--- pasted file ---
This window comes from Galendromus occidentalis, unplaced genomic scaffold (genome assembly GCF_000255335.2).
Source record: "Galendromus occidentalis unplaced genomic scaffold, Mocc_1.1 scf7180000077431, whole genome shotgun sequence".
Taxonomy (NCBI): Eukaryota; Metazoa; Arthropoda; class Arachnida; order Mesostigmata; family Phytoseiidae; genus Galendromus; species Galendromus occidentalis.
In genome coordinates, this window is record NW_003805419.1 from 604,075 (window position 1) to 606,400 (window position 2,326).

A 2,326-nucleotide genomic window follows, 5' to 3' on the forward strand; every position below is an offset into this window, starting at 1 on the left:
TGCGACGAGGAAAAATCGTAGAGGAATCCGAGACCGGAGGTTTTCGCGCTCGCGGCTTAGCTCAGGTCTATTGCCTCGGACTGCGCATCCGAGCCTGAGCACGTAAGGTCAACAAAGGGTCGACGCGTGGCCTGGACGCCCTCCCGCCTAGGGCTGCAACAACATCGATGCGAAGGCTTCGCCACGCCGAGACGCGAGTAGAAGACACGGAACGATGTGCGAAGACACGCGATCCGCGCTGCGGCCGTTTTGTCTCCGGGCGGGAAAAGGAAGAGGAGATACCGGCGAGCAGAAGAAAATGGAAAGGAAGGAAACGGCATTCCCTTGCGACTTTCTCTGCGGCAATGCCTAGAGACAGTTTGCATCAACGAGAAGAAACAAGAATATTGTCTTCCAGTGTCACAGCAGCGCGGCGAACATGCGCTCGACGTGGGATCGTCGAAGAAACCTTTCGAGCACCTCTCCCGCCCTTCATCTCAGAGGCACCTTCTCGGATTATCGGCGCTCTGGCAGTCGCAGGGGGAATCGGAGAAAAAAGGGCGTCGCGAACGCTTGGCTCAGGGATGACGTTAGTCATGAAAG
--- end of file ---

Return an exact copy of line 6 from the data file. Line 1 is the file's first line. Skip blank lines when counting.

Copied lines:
TGCGACGAGGAAAAATCGTAGAGGAATCCGAGACCGGAGGTTTTCGCGCTCGCGGCTTAGCTCAGGTCTATTGCCTCGGACTGCGCATCCGAGCCTGAGCACGTAAGGTCAACAAAGGGTCGACGCGTGGCCTGGACGCCCTCCCGCCTAGGGCTGCAACAACATCGATGCGAAGGCTTCGCCACGCCGAGACGCGAGTAGAAGACACGGAACGATGTGCGAAGACACGCGATCCGCGCTGCGGCCGTTTTGTCTCCGGGCGGGAAAAGGAAGAGGAGATACCGGCGAGCAGAAGAAAATGGAAAGGAAGGAAACGGCATTCCCTTGCGACTTTCTCTGCGGCAATGCCTAGAGACAGTTTGCATCAACGAGAAGAAACAAGAATATTGTCTTCCAGTGTCACAGCAGCGCGGCGAACATGCGCTCGACGTGGGATCGTCGAAGAAACCTTTCGAGCACCTCTCCCGCCCTTCATCTCAGAGGCACCTTCTCGGATTATCGGCGCTCTGGCAGTCGCAGGGGGAATCGGAGAAAAAAGGGCGTCGCGAACGCTTGGCTCAGGGATGACGTTAGTCATGAAAG